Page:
Andrew Albers' baseball journey has taken him to some interesting places.
Before joining the Minnesota Twins as a minor-league free agent in 2011 after driving clear across the country for a tryout, the left-hander had played ball all around the continent; from prep ball in his native Canada, to the University of Kentucky, to the San Diego Padres organization as a 10th-round draft pick and then back to Canada for a year of independent ball.
During his two years in the Twins' organization, he has played at five different levels, including the majors in late 2013. Now, it appears that he is poised to continue chasing his dream on the other side of the globe, in South Korea.
Reports arose on Tuesday that Albers has reached a tentative agreement with the Hanwha Eagles of the Korean Baseball Organization. It sounds like the only remaining hurdle for completion of the deal is a buyout between the Eagles and Twins.
Albers is no doubt interested in continuing to pursue an MLB career, but likely saw the writing on the wall here in Minnesota. With four spots in the big-league rotation already committed to veterans, and a logjam of starters competing for that fifth spot (several of whom are out of options), the 28-year-old stood little chance of claiming a roster spot on the Twins this spring.
In fact, he may have had a tough time cracking the rotation in Rochester. Consider this: new arrivals Kris Johnson (the minor-leaguer ultimately received in the Justin Morneau trade) and Sean Gilmartin (acquired from Atlanta in exchange for Ryan Doumit) both pitched in Triple-A last year, and the Twins are surely eager to see what they have in the two. Kyle Gibson is probably pegged for assignment with the Red Wings; same goes for Trevor May after two full seasons in Double-A. Alex Meyer, who was dominant when healthy at New Britain last year and looked good in the Arizona Fall League, is also a candidate.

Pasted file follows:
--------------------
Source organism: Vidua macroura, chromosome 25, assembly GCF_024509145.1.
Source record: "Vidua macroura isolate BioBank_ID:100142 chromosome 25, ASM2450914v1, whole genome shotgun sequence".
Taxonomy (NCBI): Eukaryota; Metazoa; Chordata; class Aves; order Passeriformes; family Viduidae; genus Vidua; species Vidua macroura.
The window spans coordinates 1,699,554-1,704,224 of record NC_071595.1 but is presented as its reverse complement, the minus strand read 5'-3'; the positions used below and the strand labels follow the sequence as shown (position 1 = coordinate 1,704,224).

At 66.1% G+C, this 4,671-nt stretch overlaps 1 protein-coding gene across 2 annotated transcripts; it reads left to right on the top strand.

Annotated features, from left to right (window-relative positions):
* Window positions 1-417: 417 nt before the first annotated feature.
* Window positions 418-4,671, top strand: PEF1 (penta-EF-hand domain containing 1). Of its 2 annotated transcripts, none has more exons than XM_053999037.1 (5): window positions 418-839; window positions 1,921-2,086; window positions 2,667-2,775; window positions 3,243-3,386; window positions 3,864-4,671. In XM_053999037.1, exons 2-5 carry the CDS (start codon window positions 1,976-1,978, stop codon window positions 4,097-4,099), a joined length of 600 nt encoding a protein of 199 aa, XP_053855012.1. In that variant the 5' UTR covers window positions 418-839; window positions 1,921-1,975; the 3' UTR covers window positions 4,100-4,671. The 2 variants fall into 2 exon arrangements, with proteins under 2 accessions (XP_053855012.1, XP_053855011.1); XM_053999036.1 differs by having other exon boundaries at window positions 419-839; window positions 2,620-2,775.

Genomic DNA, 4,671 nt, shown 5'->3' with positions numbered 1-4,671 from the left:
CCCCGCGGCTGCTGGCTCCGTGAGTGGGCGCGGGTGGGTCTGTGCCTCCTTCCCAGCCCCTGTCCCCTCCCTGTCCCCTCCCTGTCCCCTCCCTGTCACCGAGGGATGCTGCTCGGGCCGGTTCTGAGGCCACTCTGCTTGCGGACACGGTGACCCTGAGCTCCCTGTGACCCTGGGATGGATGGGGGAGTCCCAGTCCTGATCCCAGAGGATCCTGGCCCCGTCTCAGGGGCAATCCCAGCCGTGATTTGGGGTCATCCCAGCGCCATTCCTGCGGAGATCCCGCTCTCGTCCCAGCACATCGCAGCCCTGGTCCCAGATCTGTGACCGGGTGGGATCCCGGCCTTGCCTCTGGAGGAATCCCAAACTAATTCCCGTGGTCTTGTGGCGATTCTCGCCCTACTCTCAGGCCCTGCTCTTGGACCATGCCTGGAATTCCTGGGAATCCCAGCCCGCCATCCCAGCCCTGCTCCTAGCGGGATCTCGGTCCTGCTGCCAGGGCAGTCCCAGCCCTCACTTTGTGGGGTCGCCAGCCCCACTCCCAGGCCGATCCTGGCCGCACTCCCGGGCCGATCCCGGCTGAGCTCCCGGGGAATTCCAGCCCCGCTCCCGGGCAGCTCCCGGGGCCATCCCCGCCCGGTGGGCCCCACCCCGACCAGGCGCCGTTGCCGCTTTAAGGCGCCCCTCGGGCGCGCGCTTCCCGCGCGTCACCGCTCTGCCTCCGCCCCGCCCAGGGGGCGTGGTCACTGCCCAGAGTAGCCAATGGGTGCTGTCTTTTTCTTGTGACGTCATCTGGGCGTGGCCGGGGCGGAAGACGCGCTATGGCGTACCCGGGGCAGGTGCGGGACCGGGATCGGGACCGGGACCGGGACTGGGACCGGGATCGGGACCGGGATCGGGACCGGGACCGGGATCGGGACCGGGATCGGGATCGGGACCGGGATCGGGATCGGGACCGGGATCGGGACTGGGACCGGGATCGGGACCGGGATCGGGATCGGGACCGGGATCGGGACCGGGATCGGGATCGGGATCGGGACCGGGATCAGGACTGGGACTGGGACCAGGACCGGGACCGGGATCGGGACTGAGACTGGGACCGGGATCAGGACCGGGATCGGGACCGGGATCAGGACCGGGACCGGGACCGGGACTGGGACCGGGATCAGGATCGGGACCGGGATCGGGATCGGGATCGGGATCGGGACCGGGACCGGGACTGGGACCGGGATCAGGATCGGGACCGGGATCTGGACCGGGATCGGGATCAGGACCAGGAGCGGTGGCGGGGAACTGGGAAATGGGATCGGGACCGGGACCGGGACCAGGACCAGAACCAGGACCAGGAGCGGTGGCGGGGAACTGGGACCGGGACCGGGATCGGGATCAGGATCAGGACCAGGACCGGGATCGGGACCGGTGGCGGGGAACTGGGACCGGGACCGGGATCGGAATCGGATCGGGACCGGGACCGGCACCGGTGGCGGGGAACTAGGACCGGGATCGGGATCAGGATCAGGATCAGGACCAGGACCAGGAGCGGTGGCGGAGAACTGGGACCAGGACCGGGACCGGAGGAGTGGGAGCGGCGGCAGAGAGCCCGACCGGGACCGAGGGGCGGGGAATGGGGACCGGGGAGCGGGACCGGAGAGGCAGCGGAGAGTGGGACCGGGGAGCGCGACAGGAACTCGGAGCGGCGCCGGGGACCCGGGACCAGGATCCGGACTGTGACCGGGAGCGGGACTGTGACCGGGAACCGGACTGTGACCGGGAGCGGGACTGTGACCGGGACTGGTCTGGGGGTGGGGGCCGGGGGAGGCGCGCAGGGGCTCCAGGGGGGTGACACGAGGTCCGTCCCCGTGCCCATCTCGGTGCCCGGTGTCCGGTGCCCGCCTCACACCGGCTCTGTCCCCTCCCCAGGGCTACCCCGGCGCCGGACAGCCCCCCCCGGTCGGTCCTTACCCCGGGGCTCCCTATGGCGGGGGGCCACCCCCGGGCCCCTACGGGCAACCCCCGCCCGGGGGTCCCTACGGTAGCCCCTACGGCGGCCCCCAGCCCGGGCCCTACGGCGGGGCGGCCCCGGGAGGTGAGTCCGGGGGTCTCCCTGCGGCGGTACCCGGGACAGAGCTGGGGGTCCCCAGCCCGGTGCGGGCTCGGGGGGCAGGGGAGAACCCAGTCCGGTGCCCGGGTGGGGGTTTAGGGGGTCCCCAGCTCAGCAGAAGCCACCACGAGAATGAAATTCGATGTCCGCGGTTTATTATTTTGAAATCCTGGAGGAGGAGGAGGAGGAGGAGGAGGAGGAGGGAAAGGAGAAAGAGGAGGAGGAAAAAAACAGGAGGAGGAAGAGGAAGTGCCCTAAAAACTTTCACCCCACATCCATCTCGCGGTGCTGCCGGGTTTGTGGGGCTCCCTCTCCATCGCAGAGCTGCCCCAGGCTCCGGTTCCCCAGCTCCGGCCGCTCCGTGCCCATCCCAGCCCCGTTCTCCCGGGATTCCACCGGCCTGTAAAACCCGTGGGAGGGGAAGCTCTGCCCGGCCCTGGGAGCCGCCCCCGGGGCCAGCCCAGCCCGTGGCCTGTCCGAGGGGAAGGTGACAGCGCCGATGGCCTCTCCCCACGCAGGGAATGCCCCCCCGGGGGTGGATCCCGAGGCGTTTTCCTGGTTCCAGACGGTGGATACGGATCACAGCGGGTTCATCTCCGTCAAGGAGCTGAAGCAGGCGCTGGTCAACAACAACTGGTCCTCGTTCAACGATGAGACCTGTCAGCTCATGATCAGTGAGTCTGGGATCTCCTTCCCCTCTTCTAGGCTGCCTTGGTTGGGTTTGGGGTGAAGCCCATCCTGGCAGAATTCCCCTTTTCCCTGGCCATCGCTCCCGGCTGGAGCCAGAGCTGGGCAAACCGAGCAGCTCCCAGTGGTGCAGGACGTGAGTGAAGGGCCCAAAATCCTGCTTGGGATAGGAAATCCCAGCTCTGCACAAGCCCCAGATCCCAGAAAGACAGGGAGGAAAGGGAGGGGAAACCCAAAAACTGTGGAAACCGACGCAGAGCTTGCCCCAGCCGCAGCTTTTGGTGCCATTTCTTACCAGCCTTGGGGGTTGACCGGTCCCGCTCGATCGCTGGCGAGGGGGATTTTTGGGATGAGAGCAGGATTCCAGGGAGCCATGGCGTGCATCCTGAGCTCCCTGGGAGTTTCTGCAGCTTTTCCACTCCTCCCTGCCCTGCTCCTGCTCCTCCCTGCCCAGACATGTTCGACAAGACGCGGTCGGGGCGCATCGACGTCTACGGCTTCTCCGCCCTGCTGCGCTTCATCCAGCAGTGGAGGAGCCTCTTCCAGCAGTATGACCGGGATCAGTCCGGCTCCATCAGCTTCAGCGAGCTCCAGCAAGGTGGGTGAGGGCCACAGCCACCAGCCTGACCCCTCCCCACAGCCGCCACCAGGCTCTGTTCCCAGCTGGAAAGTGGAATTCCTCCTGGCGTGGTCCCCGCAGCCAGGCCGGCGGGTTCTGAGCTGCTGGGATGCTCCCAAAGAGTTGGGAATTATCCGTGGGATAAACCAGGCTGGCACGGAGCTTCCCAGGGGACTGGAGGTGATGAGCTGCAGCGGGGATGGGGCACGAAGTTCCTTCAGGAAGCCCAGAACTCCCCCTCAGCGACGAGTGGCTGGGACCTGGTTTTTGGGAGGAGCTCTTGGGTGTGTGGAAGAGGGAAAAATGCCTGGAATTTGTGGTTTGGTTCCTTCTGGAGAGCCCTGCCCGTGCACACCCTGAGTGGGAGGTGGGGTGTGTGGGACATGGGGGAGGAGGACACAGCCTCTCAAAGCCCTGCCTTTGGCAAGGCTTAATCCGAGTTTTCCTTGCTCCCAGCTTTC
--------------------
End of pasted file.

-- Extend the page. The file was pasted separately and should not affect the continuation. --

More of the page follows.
That's five already. Then you've got the losers of the three-way battle between Samuel Deduno, Scott Diamond and Vance Worley for Minnesota's fifth rotation spot. Given the situation with options, the losers of that competition may end up in the bullpen or claimed by another team, but if not they would be destined for Rochester.
So it's not hard to see how Albers could have been squeezed by the suddenly deep group of arms gunning for jobs in Triple-A and the majors this year. Although he performed very well in Rochester last year and his brilliant first two big-league starts made for an awesome story, the soft-tossing southpaw ranks behind most of the aforementioned names in terms of true prospect luster.
In Korea, he'll earn more money, and he'll have a chance to perhaps catch the attention of another MLB organization if he excels. It's a smart move for him and a convenient enough one for the Twins, who can clear up a space on the 40-man roster and turn their attention toward younger pitchers with more upside.
Nevertheless, Albers' debut and follow-up were easily among the most fun moments of the 2013 season, and I will miss watching his memorable story unfold from up close. I wish him the best as he continues his unique baseball journey, assuming the deal goes through.